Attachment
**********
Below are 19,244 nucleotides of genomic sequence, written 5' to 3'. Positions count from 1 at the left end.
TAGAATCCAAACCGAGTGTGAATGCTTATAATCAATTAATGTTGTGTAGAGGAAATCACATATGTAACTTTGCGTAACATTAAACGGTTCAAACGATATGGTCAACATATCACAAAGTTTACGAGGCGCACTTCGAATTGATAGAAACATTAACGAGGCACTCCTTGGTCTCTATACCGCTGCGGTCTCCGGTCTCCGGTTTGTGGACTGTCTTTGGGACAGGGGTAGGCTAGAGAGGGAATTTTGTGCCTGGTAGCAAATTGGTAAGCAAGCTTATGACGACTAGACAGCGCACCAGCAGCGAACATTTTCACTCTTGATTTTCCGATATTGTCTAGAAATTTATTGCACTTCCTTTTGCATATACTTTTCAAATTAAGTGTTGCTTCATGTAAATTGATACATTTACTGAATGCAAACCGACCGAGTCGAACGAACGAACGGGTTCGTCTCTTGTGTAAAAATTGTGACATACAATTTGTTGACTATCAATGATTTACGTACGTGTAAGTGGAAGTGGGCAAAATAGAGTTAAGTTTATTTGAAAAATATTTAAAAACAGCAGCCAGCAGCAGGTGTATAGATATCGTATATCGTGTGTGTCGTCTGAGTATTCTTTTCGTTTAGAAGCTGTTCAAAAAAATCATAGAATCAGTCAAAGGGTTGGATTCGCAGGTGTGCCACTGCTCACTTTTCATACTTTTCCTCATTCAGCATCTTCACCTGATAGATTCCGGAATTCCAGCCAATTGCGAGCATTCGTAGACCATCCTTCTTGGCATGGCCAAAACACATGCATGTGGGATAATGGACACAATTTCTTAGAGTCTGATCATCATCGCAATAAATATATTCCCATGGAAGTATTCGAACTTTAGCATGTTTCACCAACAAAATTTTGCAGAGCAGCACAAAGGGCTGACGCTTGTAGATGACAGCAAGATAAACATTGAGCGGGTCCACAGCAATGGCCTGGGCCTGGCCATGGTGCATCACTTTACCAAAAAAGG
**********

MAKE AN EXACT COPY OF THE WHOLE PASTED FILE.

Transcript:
Below are 19,244 nucleotides of genomic sequence, written 5' to 3'. Positions count from 1 at the left end.
TAGAATCCAAACCGAGTGTGAATGCTTATAATCAATTAATGTTGTGTAGAGGAAATCACATATGTAACTTTGCGTAACATTAAACGGTTCAAACGATATGGTCAACATATCACAAAGTTTACGAGGCGCACTTCGAATTGATAGAAACATTAACGAGGCACTCCTTGGTCTCTATACCGCTGCGGTCTCCGGTCTCCGGTTTGTGGACTGTCTTTGGGACAGGGGTAGGCTAGAGAGGGAATTTTGTGCCTGGTAGCAAATTGGTAAGCAAGCTTATGACGACTAGACAGCGCACCAGCAGCGAACATTTTCACTCTTGATTTTCCGATATTGTCTAGAAATTTATTGCACTTCCTTTTGCATATACTTTTCAAATTAAGTGTTGCTTCATGTAAATTGATACATTTACTGAATGCAAACCGACCGAGTCGAACGAACGAACGGGTTCGTCTCTTGTGTAAAAATTGTGACATACAATTTGTTGACTATCAATGATTTACGTACGTGTAAGTGGAAGTGGGCAAAATAGAGTTAAGTTTATTTGAAAAATATTTAAAAACAGCAGCCAGCAGCAGGTGTATAGATATCGTATATCGTGTGTGTCGTCTGAGTATTCTTTTCGTTTAGAAGCTGTTCAAAAAAATCATAGAATCAGTCAAAGGGTTGGATTCGCAGGTGTGCCACTGCTCACTTTTCATACTTTTCCTCATTCAGCATCTTCACCTGATAGATTCCGGAATTCCAGCCAATTGCGAGCATTCGTAGACCATCCTTCTTGGCATGGCCAAAACACATGCATGTGGGATAATGGACACAATTTCTTAGAGTCTGATCATCATCGCAATAAATATATTCCCATGGAAGTATTCGAACTTTAGCATGTTTCACCAACAAAATTTTGCAGAGCAGCACAAAGGGCTGACGCTTGTAGATGACAGCAAGATAAACATTGAGCGGGTCCACAGCAATGGCCTGGGCCTGGCCATGGTGCATCACTTTACCAAAAAAGG